Demystifying Marginal Costs of Funds-Based Lending Rate

The State Bank of India (SBI) has recently hiked the Marginal Costs of Funds-Based Lending Rate (MCLR) on one-year tenure by 10 basis points for home loans and others.

So, what is MCLR and how does it influence home loans in the long run?

MCLR is the lowest interest rate that a bank or lender can offer. It relates to the minimum interest rate below which financial institutions cannot lend, barring certain exceptional cases. It is a reference rate or internal benchmark for financial institutions. 

Introduced in 2016, the MCLR replaces the base rate system of 2010. Unlike the base rate system, MCLR is closely linked with the repo rates and fund costs of banks. Any change in repo rate tends to influence on the floating rate of interest of a home loan.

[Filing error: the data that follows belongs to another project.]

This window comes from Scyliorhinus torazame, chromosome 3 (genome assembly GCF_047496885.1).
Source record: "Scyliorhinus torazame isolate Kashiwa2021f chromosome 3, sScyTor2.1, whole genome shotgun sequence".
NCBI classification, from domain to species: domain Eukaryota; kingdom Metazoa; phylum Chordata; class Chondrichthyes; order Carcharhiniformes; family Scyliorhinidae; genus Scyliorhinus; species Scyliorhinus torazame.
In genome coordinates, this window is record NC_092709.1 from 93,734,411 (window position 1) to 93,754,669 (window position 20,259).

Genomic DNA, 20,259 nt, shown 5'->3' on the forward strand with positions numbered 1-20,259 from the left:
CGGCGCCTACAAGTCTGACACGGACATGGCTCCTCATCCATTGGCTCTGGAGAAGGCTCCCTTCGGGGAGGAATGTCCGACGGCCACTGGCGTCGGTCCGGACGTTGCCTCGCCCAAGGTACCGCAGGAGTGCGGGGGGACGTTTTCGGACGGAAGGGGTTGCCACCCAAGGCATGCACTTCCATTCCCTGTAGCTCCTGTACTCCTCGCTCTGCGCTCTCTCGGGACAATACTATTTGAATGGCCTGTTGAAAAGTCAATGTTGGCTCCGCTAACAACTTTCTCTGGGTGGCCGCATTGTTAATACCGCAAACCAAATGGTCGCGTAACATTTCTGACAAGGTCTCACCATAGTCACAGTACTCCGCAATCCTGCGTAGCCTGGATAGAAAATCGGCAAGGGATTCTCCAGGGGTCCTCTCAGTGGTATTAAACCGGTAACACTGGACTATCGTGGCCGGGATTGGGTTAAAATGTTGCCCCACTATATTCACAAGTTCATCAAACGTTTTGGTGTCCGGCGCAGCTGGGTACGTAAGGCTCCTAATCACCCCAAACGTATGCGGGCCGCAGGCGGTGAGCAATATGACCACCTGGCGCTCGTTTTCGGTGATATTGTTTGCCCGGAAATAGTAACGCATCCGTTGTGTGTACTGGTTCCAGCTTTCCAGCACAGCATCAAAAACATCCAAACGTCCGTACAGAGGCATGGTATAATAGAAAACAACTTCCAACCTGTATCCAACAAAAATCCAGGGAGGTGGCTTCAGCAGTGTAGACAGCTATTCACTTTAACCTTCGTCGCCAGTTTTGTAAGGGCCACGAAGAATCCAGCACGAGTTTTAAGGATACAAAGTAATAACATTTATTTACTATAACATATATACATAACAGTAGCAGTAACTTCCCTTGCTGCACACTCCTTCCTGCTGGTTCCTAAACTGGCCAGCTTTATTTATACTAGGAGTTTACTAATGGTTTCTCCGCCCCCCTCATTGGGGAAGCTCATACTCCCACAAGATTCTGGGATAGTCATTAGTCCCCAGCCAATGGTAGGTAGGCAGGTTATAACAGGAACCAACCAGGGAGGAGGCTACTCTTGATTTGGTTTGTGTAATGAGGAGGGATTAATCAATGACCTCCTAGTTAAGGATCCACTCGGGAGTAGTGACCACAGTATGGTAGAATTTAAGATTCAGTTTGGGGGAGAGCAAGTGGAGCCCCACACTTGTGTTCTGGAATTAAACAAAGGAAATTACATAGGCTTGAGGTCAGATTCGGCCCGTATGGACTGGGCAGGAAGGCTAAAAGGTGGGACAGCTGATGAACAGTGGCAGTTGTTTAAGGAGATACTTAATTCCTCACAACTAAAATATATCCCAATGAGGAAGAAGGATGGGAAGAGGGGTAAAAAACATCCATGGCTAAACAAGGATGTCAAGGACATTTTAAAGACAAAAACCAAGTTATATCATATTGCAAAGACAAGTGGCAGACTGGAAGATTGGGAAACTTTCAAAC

In case a bank hikes the MCLR, there will be a proportionate spike in the floating rate of interest of the home loan. This, however, doesn’t have any impact in the case of fixed interest rates. While this doesn’t have any impact on equated monthly instalments (EMIs), it has an influence on the tenure of the loan. 

MCLR depends on factors such as cash reserve ratio (CRR), the marginal cost of funds, tenor premium and operating costs.

When banks and financial institutions would lend on base rates, at times undue advantages would be passed on to certain prime customers. Considering the base rate was a particular financial institution’s internal policy, this led to considerable monetary loss.

For example, if the base rate of lending were 6.5%, a few financial institutions would lend to their prime customers at 6.5% or below. In the case of ordinary customers, this rate of interest would be charged anywhere from 9-10%. 

For those who have availed of a home loan after April 1, 2016, it is automatically linked to the MCLR mode. However, for any loan taken before this date and linked to the base rate system, it is quite possible to switch to the MCLR mode. 

For individuals whose loans are nearing the completion of tenor, it is advised to continue with the base rate system.

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